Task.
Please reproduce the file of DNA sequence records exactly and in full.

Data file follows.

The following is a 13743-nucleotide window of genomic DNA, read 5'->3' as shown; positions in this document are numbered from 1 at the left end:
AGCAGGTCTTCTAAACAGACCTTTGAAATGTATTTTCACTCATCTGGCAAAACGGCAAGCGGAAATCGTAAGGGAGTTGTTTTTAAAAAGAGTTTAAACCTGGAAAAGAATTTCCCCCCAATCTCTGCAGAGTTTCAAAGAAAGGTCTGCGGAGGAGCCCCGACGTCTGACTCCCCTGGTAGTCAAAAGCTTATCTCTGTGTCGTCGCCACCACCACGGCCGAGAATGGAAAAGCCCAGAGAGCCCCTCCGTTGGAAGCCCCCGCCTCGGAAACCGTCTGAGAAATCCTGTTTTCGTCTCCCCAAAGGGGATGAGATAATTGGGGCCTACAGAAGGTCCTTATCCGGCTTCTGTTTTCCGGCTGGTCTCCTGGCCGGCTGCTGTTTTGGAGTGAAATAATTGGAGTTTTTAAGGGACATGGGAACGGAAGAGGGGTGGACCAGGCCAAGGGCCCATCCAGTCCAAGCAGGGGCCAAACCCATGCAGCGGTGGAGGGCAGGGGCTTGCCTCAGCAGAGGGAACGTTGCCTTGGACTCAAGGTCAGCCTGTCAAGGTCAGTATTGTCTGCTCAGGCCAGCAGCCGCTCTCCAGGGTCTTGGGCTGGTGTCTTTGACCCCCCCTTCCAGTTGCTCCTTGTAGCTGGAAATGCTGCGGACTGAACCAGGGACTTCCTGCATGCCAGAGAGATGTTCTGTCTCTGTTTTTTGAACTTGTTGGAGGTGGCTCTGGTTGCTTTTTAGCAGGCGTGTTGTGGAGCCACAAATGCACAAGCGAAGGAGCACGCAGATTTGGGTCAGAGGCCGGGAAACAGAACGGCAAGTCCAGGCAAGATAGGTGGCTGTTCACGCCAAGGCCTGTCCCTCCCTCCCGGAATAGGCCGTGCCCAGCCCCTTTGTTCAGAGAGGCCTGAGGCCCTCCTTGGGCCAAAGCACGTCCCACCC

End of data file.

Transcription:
The following is a 13743-nucleotide window of genomic DNA, read 5'->3' as shown; positions in this document are numbered from 1 at the left end:
AGCAGGTCTTCTAAACAGACCTTTGAAATGTATTTTCACTCATCTGGCAAAACGGCAAGCGGAAATCGTAAGGGAGTTGTTTTTAAAAAGAGTTTAAACCTGGAAAAGAATTTCCCCCCAATCTCTGCAGAGTTTCAAAGAAAGGTCTGCGGAGGAGCCCCGACGTCTGACTCCCCTGGTAGTCAAAAGCTTATCTCTGTGTCGTCGCCACCACCACGGCCGAGAATGGAAAAGCCCAGAGAGCCCCTCCGTTGGAAGCCCCCGCCTCGGAAACCGTCTGAGAAATCCTGTTTTCGTCTCCCCAAAGGGGATGAGATAATTGGGGCCTACAGAAGGTCCTTATCCGGCTTCTGTTTTCCGGCTGGTCTCCTGGCCGGCTGCTGTTTTGGAGTGAAATAATTGGAGTTTTTAAGGGACATGGGAACGGAAGAGGGGTGGACCAGGCCAAGGGCCCATCCAGTCCAAGCAGGGGCCAAACCCATGCAGCGGTGGAGGGCAGGGGCTTGCCTCAGCAGAGGGAACGTTGCCTTGGACTCAAGGTCAGCCTGTCAAGGTCAGTATTGTCTGCTCAGGCCAGCAGCCGCTCTCCAGGGTCTTGGGCTGGTGTCTTTGACCCCCCCTTCCAGTTGCTCCTTGTAGCTGGAAATGCTGCGGACTGAACCAGGGACTTCCTGCATGCCAGAGAGATGTTCTGTCTCTGTTTTTTGAACTTGTTGGAGGTGGCTCTGGTTGCTTTTTAGCAGGCGTGTTGTGGAGCCACAAATGCACAAGCGAAGGAGCACGCAGATTTGGGTCAGAGGCCGGGAAACAGAACGGCAAGTCCAGGCAAGATAGGTGGCTGTTCACGCCAAGGCCTGTCCCTCCCTCCCGGAATAGGCCGTGCCCAGCCCCTTTGTTCAGAGAGGCCTGAGGCCCTCCTTGGGCCAAAGCACGTCCCACCC